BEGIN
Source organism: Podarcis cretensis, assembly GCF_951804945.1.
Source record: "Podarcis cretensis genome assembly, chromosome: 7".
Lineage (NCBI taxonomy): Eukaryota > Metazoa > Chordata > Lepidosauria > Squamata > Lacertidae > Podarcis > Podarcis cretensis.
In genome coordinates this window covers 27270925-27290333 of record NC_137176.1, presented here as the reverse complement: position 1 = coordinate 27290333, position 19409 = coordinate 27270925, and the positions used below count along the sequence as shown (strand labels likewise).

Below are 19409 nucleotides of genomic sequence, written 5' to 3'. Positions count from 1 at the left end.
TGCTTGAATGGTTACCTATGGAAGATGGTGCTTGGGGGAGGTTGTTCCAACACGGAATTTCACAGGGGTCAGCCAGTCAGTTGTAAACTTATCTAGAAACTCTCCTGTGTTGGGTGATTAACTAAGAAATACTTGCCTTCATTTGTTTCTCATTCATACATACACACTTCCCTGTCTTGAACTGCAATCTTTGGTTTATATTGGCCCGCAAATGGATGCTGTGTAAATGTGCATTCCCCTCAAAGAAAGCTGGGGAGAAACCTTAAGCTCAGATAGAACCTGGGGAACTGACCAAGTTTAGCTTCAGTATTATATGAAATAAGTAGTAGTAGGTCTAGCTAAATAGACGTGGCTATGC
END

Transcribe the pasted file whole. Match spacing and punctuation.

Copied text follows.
Source organism: Podarcis cretensis, assembly GCF_951804945.1.
Source record: "Podarcis cretensis genome assembly, chromosome: 7".
Lineage (NCBI taxonomy): Eukaryota > Metazoa > Chordata > Lepidosauria > Squamata > Lacertidae > Podarcis > Podarcis cretensis.
In genome coordinates this window covers 27270925-27290333 of record NC_137176.1, presented here as the reverse complement: position 1 = coordinate 27290333, position 19409 = coordinate 27270925, and the positions used below count along the sequence as shown (strand labels likewise).

Below are 19409 nucleotides of genomic sequence, written 5' to 3'. Positions count from 1 at the left end.
TGCTTGAATGGTTACCTATGGAAGATGGTGCTTGGGGGAGGTTGTTCCAACACGGAATTTCACAGGGGTCAGCCAGTCAGTTGTAAACTTATCTAGAAACTCTCCTGTGTTGGGTGATTAACTAAGAAATACTTGCCTTCATTTGTTTCTCATTCATACATACACACTTCCCTGTCTTGAACTGCAATCTTTGGTTTATATTGGCCCGCAAATGGATGCTGTGTAAATGTGCATTCCCCTCAAAGAAAGCTGGGGAGAAACCTTAAGCTCAGATAGAACCTGGGGAACTGACCAAGTTTAGCTTCAGTATTATATGAAATAAGTAGTAGTAGGTCTAGCTAAATAGACGTGGCTATGC